“So, while cases are rising, the numbers are not comparable to last summer and there isn’t any danger of hospitals being overwhelmed.”
Bay area surging
Tampa Bay is helping drive Florida’s surge. The region added 7,701 cases last week, more than doubling the 3,364 cases seen the week before.
The largest rise was seen in Hillsborough County. Last week, it reported 1,227 new cases. This week, it was 2,918.
Pinellas County went from 569 new cases to 1,365; and Polk which went from 687 new cases to 1,424.
Hospitalizations have also spiked in the Tampa Bay area; increasing nearly 40 percent from 517 new admissions two weeks ago to 723 in the last seven days.
Tampa General Hospital currently has 40 COVID-19 patients, more than double the number of inpatients from two weeks ago, said a statement from Dr. Peggy Duggan, the hospital’s executive vice president and chief medical officer.
Nearly 90 percent of admitted COVID-19 patients have not been vaccinated, Duggan said, and every patient on a ventilator is unvaccinated. Most of the hospital’s coronavirus patients are ages 35 and 55.
“We strongly urge those who haven’t been vaccinated to be vaccinated and remain vigilant with safety precautions,” Duggan said. “The delta variant is highly contagious and 80 percent of our COVID cases in the last 10 days have the delta variant.”
Local officials noted they can no longer rely on past measures such as mask mandates and social distancing rules to slow infections. DeSantis signed a May 3 executive order suspending local mask mandates and other pandemic restrictions. The Legislature recently limited the duration of local emergency orders and gave the governor the authority to overrule them.
“Unfortunately, local governments are handcuffed by the governor,” Ben Kirby, the spokesman for St. Petersburg Mayor Rick Kriseman, wrote in an email.
“Mayor Kriseman and everyone at the city is very concerned,” Kirby said. “We are monitoring the COVID-19 numbers closely.”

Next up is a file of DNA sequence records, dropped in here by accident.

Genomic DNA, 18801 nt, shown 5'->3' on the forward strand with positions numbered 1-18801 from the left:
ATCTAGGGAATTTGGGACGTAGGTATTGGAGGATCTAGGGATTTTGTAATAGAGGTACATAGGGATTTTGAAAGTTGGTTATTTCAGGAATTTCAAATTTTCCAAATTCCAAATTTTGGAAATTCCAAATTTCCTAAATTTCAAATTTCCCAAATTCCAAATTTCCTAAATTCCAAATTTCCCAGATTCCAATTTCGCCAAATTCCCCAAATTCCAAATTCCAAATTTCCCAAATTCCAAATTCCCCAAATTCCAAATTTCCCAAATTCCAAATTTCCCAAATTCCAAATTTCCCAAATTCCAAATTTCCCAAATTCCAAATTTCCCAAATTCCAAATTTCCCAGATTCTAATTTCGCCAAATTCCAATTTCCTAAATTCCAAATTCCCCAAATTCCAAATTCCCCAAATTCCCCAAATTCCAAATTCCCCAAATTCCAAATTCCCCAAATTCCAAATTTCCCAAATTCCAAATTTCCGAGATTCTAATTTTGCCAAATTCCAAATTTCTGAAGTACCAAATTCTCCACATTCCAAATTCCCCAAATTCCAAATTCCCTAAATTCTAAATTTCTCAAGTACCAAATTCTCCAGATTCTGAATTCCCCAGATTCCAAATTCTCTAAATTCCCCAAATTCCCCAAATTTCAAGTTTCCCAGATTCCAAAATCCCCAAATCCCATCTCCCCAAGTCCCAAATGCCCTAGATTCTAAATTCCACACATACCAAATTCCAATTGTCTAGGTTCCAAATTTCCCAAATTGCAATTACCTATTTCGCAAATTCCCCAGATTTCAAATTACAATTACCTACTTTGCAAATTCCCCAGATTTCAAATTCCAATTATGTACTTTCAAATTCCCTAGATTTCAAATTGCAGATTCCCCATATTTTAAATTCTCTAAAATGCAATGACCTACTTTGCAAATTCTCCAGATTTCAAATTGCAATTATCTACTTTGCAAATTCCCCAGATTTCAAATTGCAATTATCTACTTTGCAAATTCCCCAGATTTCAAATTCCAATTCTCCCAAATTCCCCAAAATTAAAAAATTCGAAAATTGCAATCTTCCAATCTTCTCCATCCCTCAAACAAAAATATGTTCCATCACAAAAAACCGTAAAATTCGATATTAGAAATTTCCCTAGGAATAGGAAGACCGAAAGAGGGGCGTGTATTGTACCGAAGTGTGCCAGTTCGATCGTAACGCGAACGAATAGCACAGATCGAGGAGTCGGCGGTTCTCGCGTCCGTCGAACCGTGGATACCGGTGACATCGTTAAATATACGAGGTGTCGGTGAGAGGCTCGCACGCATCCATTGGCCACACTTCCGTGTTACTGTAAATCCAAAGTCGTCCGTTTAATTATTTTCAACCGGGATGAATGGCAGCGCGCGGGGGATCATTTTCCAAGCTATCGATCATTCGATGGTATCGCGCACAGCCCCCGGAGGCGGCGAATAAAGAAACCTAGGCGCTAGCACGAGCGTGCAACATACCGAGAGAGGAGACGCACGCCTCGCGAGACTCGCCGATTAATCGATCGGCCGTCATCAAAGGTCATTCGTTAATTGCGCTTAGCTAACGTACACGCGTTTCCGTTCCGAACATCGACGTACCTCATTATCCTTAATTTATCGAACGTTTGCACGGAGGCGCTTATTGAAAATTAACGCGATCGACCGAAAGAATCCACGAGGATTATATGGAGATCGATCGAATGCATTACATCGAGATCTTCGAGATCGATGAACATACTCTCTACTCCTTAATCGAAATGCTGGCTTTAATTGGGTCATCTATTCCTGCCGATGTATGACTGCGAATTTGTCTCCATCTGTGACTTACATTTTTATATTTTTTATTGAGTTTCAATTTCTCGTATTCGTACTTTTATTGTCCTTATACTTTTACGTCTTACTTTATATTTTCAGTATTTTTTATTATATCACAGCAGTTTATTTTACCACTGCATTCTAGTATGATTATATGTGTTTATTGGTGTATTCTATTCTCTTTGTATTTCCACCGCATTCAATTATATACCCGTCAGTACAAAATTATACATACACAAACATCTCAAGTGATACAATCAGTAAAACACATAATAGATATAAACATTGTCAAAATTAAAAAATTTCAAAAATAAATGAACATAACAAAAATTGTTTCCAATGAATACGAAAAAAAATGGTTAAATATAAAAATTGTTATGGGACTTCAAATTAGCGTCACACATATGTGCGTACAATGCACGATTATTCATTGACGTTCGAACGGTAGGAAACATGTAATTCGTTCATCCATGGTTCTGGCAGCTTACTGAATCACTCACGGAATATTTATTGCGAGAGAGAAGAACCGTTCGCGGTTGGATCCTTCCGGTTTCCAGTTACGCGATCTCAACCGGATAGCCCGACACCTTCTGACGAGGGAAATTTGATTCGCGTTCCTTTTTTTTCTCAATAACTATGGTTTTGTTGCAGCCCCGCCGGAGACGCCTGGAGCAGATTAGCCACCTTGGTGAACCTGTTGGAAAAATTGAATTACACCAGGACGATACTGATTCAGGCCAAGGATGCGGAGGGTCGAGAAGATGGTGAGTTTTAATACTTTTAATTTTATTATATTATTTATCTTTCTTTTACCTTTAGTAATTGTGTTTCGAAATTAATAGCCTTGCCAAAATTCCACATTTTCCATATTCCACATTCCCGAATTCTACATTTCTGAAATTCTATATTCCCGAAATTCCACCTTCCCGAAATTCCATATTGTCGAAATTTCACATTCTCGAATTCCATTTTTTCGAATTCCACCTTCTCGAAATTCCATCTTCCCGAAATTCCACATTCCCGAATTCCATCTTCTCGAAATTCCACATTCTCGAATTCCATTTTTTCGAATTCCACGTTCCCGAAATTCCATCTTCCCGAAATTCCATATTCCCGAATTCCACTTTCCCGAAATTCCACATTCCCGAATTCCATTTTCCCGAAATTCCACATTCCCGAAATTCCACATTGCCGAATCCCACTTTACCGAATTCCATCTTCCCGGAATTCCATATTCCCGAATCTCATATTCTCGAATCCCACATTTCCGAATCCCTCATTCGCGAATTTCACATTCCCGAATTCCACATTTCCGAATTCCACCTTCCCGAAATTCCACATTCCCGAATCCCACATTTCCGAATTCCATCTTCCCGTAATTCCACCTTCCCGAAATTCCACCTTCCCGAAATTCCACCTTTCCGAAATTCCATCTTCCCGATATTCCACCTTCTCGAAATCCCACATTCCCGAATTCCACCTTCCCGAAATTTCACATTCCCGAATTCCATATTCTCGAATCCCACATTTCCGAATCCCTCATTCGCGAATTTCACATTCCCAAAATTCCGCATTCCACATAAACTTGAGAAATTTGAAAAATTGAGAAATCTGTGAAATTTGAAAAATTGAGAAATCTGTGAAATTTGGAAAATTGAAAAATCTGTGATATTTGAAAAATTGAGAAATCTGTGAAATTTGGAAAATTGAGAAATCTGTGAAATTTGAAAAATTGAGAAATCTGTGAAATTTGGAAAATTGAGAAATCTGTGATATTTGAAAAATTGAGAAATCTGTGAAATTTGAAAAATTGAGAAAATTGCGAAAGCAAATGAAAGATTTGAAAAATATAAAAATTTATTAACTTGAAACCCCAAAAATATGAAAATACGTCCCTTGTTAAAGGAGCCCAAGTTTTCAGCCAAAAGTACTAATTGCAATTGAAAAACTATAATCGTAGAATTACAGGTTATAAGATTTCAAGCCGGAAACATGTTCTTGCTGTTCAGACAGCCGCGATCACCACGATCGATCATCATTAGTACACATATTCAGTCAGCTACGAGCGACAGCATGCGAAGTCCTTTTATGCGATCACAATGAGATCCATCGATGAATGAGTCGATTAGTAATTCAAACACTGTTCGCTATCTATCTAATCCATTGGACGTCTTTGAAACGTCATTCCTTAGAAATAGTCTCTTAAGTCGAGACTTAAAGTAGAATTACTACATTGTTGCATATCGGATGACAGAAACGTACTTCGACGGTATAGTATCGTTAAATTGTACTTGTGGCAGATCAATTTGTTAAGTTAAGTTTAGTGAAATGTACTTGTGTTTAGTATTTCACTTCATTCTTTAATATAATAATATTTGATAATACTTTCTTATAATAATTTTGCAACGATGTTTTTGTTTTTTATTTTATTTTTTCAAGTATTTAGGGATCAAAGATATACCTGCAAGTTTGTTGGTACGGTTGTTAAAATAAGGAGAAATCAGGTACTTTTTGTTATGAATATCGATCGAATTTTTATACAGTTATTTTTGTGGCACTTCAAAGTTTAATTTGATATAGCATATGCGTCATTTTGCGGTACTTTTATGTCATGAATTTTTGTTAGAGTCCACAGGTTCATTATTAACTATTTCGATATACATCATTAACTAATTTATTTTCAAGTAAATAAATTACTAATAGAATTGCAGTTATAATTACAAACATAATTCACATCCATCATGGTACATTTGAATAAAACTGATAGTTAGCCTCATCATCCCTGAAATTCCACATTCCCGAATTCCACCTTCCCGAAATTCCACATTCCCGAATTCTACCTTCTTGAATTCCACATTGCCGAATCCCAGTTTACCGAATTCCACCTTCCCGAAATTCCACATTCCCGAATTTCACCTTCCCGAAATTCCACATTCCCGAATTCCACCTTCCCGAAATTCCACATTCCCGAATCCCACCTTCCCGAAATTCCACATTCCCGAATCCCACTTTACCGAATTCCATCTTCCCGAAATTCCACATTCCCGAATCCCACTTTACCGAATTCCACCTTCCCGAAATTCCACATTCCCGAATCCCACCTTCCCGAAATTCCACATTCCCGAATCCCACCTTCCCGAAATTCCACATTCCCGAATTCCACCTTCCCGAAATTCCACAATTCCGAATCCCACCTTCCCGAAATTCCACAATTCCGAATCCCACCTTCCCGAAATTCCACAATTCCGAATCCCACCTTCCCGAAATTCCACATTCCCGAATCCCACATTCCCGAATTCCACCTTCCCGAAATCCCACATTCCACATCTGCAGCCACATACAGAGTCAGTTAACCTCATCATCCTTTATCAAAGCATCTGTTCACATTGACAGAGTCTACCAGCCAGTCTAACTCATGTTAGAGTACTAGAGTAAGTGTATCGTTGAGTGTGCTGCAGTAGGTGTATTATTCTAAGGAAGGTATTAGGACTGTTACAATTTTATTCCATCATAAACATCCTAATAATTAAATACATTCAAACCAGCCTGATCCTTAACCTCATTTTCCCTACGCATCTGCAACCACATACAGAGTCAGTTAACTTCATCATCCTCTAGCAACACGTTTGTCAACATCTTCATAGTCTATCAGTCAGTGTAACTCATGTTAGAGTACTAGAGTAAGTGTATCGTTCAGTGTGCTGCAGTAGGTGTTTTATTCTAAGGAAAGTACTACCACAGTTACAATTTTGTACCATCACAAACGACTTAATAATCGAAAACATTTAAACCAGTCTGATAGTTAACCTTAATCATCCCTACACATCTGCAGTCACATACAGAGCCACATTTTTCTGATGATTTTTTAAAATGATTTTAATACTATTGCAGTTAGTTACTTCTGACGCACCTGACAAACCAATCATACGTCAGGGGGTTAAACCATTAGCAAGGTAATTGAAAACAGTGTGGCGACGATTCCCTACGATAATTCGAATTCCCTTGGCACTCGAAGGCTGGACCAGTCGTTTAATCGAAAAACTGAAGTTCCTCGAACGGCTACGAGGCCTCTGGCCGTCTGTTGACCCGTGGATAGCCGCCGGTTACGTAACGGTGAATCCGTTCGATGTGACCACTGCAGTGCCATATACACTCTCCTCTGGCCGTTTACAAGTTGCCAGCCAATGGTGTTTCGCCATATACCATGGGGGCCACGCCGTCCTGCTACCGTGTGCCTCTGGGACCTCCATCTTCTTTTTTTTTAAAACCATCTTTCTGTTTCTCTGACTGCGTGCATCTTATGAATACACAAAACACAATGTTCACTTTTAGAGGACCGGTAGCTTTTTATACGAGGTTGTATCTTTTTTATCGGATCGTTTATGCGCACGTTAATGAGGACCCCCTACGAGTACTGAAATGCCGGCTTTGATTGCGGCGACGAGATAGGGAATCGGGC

Hillsborough County Commissioner Mariella Smith says Florida should rely on scientific guidance, such as CDC guidelines, to deal with the pandemic and not allow politics to limit its options.
”We need to listen to the doctors and the medical experts and stop treating this like a political issue,” she said. “If they say we need to go back to masks, then we need to go back to masks. If they say you’re vaccinated you don’t need to wear a mask, then that’s what we do.”
Tampa Bay officials emphasized the only way left to stem the pandemic: Get vaccines into as many arms as possible.
“The best way to protect our community is to get more people vaccinated,” said an email from Adam Smith, the spokesman for Tampa Mayor Jane Castor.
He noted the city has partnered with the Tampa Bay Buccaneers, Lightning and Florida Aquarium to host vaccine clinics and reduce vaccine hesitancy among ages 18 to 24. He said Tampa has more than 50 vaccine locations in a 25-mile radius of downtown.
Getting vaccinated “is the right thing to do for your health,” said Tampa City Council member Luis Viera. “It’s the right thing to do for your community and it’s the right thing to do for your country.”
“The science is clear,” said St. Petersburg City Council member and mayoral candidate Darden Rice. “Getting vaccinated is the only way out of the pandemic.”
Times staff writer CT Bowen contributed to this report.
• • •
Tampa Bay Times coronavirus coverage
CORONAVIRUS IN FLORIDA: Find the latest numbers for your county, city or zip code.
NEED A VACCINE? Here's how to find one in the Tampa Bay area and Florida.
GET THE DAYSTARTER MORNING UPDATE: Sign up to receive the most up-to-date information.
A TRIBUTE TO FLORIDIANS TAKEN BY THE CORONAVIRUS: They were parents and retirees, police officer and doctors, imperfect but loved deeply.
HAVE A TIP?: Send us confidential news tips
We’re working hard to bring you the latest news on the coronavirus in Florida. This effort takes a lot of resources to gather and update. If you haven’t already subscribed, please consider buying a print or digital subscription.